Researchers Use Portable Brain-Mapping Device To 'See' Where Memory Fails
Researchers have successfully used a portable brain-mapping device to show prefrontal cortex activity among veterans with Post Traumatic Stress Disorders.
The activity was evident through the device when they were asked to recall information from simple memorization task.
"When we retest those student veterans after we've provided therapy and interventions, they've shown marked improvement," said Alexa Smith-Osborne, an associate professor of social work, in the press release. "The fNIRS data have shown improvement in brain functions and responses after the student veterans have undergone treatment."
According to researchers, this type of brain imagining allowed them to "see" which brain region/regions fail to memorize or recall learned knowledge in student veterans with PSTD.
"It also shows how PTSD can affect the way we learn and our ability to recall information, so this new way of brain imaging advances our understanding of PTSD." said bioengineering professor Hanli Liu.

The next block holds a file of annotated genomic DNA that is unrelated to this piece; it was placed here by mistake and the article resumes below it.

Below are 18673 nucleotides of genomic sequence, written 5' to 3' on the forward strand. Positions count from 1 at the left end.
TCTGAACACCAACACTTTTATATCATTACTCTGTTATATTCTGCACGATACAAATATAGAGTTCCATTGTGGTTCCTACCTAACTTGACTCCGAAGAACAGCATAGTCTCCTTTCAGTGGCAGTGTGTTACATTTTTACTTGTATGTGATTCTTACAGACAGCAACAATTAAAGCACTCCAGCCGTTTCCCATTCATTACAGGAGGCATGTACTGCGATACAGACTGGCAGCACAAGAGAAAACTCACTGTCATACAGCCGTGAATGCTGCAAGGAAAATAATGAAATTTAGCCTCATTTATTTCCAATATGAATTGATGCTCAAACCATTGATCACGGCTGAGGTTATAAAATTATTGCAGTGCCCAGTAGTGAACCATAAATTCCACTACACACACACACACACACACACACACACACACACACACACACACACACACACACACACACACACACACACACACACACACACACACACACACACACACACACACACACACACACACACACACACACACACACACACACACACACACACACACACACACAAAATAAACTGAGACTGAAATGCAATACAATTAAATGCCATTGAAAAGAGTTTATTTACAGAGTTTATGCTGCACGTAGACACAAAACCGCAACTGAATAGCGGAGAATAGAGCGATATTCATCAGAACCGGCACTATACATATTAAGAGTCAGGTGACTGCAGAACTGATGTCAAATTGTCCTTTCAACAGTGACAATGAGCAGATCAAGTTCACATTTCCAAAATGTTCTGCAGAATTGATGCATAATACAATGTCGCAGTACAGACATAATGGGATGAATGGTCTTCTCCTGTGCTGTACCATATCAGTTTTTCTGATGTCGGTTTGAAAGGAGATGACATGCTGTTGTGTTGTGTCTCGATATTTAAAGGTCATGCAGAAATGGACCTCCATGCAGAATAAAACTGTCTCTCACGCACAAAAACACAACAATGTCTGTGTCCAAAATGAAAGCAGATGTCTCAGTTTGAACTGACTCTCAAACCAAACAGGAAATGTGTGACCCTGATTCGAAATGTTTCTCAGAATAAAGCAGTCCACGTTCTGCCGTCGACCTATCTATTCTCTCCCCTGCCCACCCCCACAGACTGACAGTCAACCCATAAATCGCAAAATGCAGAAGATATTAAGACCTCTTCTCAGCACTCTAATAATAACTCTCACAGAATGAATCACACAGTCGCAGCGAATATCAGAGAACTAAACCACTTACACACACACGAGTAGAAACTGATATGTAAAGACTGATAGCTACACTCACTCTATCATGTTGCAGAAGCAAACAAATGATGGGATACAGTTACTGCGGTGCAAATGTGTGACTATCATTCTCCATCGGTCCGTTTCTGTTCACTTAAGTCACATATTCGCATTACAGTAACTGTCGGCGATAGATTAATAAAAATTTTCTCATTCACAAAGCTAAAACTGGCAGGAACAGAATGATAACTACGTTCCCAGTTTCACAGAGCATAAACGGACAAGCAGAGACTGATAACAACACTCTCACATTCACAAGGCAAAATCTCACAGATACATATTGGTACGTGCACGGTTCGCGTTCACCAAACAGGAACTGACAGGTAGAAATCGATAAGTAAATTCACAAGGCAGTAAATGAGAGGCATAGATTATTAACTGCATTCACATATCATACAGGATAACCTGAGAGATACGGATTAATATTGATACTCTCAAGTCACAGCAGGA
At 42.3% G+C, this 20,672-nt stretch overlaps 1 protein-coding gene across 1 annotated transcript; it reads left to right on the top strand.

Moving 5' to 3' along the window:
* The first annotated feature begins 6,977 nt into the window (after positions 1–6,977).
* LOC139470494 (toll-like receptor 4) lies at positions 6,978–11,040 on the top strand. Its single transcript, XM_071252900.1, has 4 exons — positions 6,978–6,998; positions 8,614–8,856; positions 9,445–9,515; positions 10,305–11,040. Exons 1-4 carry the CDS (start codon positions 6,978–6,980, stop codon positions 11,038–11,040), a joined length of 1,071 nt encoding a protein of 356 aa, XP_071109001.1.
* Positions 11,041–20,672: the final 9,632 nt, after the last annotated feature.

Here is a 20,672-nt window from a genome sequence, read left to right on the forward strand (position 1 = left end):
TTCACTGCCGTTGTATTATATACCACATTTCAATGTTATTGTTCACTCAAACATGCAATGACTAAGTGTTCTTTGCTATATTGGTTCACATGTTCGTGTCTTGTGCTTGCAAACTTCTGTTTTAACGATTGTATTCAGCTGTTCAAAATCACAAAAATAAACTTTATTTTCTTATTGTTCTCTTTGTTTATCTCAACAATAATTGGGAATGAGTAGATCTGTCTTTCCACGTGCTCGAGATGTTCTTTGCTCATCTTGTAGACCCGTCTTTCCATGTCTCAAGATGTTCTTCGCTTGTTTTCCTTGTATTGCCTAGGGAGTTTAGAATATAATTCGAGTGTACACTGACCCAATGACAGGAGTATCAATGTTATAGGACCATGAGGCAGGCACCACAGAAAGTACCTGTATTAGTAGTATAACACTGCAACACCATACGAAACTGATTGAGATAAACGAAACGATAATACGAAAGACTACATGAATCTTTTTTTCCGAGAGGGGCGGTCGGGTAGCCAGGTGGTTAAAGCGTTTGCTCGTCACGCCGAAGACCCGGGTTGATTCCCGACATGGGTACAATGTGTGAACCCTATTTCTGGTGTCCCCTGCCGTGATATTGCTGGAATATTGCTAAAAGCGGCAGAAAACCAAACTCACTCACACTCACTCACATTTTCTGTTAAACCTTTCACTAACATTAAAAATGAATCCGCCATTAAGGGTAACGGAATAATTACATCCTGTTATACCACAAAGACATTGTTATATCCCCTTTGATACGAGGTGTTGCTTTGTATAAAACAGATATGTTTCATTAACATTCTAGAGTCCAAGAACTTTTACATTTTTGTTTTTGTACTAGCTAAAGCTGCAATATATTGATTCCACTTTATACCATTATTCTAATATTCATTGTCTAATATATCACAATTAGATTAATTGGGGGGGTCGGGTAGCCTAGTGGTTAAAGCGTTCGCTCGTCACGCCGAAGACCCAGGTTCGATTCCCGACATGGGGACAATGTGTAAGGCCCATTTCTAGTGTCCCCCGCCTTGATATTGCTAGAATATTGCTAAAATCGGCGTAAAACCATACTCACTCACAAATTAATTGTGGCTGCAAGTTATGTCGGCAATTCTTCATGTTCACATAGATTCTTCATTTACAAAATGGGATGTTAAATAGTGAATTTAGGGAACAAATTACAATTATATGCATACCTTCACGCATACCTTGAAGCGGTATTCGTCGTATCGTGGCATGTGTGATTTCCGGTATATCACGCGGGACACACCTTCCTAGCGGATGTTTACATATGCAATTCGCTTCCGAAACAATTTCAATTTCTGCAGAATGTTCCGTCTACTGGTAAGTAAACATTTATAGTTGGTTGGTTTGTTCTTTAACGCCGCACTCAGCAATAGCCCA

"This collaborative research is allowing the researchers to objectively measure the changes in the level of oxygen in the brain and relate them to some of the brain functions that may have been adversely affected by trauma or stress," added Khosrow Behbehani, dean of the UT Arlington College of Engineering, in the press release.
Priorly, many other neuropsychological studies have associated learning dysfunctions with PTSD.
"It's not a one-size-fits-all treatment plan but a concentrated effort to tailor the treatment based on where that person is on the learning scale," Smith-Osborne added.
The research has been published in the May 2014 edition of NeuroImage: Clinical.